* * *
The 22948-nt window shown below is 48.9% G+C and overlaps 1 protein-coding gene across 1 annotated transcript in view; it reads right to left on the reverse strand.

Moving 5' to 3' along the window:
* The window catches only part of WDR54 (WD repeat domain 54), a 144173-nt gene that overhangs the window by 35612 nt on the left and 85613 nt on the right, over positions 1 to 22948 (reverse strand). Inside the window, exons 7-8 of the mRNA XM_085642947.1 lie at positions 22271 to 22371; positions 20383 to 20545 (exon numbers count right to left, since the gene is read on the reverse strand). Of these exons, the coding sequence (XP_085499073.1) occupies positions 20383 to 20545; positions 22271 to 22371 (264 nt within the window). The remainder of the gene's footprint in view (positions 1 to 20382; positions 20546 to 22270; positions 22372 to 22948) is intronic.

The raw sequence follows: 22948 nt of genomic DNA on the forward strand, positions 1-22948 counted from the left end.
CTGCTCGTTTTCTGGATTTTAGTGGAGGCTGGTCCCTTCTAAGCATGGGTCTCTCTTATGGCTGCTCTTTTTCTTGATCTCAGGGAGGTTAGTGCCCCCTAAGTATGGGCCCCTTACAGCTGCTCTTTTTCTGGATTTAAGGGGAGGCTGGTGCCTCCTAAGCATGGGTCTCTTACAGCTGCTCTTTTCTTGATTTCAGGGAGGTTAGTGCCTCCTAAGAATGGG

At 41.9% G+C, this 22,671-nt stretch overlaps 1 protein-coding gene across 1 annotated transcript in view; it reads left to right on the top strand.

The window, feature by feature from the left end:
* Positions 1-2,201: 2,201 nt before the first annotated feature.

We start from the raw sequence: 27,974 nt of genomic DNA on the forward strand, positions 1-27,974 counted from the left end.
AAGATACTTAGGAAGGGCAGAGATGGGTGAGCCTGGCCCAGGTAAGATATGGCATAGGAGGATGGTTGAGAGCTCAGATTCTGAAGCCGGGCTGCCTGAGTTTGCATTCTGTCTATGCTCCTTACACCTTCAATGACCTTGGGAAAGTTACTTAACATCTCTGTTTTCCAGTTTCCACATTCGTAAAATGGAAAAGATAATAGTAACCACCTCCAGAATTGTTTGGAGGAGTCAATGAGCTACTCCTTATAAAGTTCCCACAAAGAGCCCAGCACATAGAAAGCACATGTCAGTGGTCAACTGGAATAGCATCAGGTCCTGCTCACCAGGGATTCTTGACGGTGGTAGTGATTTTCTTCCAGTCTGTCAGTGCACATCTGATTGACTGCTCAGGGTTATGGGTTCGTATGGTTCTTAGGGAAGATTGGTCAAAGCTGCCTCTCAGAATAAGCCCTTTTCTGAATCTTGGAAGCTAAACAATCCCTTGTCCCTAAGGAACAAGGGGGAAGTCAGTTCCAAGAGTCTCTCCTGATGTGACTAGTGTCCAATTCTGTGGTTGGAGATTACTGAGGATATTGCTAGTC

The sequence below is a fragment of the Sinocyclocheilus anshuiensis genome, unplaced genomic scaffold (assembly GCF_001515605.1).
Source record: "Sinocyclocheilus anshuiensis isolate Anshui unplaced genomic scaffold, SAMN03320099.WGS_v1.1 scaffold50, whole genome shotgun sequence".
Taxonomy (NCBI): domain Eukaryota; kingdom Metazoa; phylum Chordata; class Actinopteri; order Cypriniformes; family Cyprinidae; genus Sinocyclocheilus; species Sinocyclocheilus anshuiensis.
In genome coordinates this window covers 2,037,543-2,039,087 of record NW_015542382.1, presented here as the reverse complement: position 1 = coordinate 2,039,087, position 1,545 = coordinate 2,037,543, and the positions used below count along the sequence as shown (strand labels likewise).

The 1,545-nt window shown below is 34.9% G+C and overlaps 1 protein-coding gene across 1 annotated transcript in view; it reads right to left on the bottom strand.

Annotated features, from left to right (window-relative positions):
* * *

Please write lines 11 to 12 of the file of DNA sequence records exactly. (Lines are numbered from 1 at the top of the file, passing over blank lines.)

The sequence below is a fragment of the Sinocyclocheilus anshuiensis genome, unplaced genomic scaffold (assembly GCF_001515605.1).
Source record: "Sinocyclocheilus anshuiensis isolate Anshui unplaced genomic scaffold, SAMN03320099.WGS_v1.1 scaffold50, whole genome shotgun sequence".